Naturally, the tension took its toll. The Oncoming Storm had been so well received that Unearth sometimes thought there was no way to surpass it. At various points in the process, they questioned their songwriting, playing ability, confidence and even their sanity.
“I stressed out day and night,” admits Susi. “I gained lot of weight just sitting in my studio for four months constantly writing. At one point last Christmas Eve, I called my manager freaking out and going, “‘Dude, I don’t know what to do. The record’s just not heavy.’ And of course he laughed in my face. But in the end we felt really good because we like challenges and it pushed us a little harder to be more creative.”
In the end III: In the Eyes of Fire is both a testament to Unearth’s endurance and a showcase of their immeasurable skill. From the double bass clamor and jagged rhythms of “Unstoppable to the flailing dual guitar leads of “So it Goes” to the cinematic, piano-embellished instrumental “Big Bear and the Hour of Chaos,” Unearth have proven that pain, anger and brute force aren’t just elements for good metal, they’re essential tools for survival -- ones that enable both the members and their fans to persevere with their daily struggles without completely losing hope.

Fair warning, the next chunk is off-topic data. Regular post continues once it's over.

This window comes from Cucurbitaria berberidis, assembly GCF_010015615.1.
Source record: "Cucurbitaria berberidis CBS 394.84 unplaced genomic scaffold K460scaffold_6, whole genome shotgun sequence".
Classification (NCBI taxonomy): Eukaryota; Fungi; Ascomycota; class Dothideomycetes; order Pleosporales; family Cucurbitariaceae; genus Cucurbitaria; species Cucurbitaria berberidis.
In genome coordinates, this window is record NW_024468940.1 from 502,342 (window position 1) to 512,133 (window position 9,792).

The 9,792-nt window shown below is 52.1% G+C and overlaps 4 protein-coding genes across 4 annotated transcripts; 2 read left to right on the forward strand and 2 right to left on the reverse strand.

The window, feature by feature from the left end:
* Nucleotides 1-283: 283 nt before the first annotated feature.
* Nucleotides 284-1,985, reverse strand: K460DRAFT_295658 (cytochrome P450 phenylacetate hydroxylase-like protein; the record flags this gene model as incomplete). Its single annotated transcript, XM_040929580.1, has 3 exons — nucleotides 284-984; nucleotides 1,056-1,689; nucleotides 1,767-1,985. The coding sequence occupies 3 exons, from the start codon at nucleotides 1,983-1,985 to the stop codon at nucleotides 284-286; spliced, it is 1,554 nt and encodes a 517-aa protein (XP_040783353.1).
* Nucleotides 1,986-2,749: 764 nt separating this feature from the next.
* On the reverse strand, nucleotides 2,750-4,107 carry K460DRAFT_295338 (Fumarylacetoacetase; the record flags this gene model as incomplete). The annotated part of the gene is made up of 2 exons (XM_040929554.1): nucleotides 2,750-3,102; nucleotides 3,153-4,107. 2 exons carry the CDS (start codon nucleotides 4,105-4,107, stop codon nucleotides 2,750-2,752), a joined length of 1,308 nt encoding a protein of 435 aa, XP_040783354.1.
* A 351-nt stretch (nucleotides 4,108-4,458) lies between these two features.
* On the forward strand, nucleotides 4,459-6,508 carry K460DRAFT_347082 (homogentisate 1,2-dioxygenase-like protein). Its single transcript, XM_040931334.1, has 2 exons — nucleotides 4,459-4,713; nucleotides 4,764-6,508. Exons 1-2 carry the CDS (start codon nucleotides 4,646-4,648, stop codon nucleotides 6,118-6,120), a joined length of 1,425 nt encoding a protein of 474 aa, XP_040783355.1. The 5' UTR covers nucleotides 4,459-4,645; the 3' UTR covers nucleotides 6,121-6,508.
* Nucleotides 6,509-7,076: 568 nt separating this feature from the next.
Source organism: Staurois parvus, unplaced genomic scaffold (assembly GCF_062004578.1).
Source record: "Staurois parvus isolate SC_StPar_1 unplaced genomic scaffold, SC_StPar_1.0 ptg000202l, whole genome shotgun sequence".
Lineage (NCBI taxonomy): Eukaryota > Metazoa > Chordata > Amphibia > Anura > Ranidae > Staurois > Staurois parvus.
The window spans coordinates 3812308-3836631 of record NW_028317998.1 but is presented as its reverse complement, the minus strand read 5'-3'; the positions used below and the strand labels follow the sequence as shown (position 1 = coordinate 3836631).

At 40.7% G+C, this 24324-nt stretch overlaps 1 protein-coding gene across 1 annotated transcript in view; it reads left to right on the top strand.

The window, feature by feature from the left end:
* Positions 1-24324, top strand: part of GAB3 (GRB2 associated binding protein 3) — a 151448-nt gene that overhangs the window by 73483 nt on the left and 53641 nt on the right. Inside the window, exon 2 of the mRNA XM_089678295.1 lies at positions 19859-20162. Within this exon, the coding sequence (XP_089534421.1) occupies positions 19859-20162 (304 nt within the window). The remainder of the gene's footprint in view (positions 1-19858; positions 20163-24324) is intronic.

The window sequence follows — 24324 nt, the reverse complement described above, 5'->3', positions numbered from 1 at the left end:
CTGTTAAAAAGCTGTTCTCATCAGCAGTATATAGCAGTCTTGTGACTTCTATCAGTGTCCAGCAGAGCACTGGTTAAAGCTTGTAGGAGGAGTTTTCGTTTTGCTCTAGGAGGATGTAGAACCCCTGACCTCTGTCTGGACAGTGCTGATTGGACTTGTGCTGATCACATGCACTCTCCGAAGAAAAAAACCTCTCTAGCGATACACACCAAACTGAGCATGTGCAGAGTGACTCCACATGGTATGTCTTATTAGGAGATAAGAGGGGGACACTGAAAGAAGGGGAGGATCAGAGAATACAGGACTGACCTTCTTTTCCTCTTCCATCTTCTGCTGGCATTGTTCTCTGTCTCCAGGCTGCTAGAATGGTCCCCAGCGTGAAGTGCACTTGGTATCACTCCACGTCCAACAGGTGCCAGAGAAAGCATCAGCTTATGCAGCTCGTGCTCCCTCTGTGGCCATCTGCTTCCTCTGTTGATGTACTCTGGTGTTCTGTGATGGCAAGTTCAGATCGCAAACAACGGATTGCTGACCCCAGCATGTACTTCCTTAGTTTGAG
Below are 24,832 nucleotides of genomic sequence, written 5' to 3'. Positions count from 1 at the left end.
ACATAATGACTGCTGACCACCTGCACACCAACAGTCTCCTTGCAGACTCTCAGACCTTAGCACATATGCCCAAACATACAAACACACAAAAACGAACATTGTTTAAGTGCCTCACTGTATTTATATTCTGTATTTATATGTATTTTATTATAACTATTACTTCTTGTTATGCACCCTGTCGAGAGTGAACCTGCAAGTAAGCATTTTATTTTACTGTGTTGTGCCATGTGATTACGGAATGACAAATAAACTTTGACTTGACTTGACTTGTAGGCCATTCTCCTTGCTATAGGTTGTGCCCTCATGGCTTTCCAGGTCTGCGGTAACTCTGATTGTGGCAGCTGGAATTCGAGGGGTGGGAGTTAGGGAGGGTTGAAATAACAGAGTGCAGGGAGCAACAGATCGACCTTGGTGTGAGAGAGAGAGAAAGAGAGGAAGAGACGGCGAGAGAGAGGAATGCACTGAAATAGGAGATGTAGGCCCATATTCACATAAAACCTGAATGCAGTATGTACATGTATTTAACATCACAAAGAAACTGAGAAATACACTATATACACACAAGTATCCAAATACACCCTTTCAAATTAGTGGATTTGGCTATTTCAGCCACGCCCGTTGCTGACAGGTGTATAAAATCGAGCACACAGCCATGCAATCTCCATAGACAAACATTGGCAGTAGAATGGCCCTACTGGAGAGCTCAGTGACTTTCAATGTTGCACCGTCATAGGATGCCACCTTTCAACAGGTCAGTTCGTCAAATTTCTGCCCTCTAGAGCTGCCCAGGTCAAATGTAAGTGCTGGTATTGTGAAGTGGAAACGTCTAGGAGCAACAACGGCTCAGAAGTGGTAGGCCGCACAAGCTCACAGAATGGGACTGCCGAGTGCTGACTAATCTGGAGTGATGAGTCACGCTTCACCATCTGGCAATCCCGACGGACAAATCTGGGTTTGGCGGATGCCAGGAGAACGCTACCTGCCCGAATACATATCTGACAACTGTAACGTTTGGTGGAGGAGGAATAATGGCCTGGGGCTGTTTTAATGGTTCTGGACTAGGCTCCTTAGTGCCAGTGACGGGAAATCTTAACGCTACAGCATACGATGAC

“I’m just lucky that I have this as an outlet for any kind of aggression and feelings I have,” Phipps says. “This really helps me stay sane.” “It’s like that for all of us,” adds Susi. “For this record, every dude in the band put his nails in the dirt and just screamed, and when we were done, we were like, ‘Whoa, this is all the frustration and all the pain and all the hurt.’ We just wanted to bleed, and we want our fans to bleed the same blood when they listen to it.”
|John 'Slo' Maggard||bass|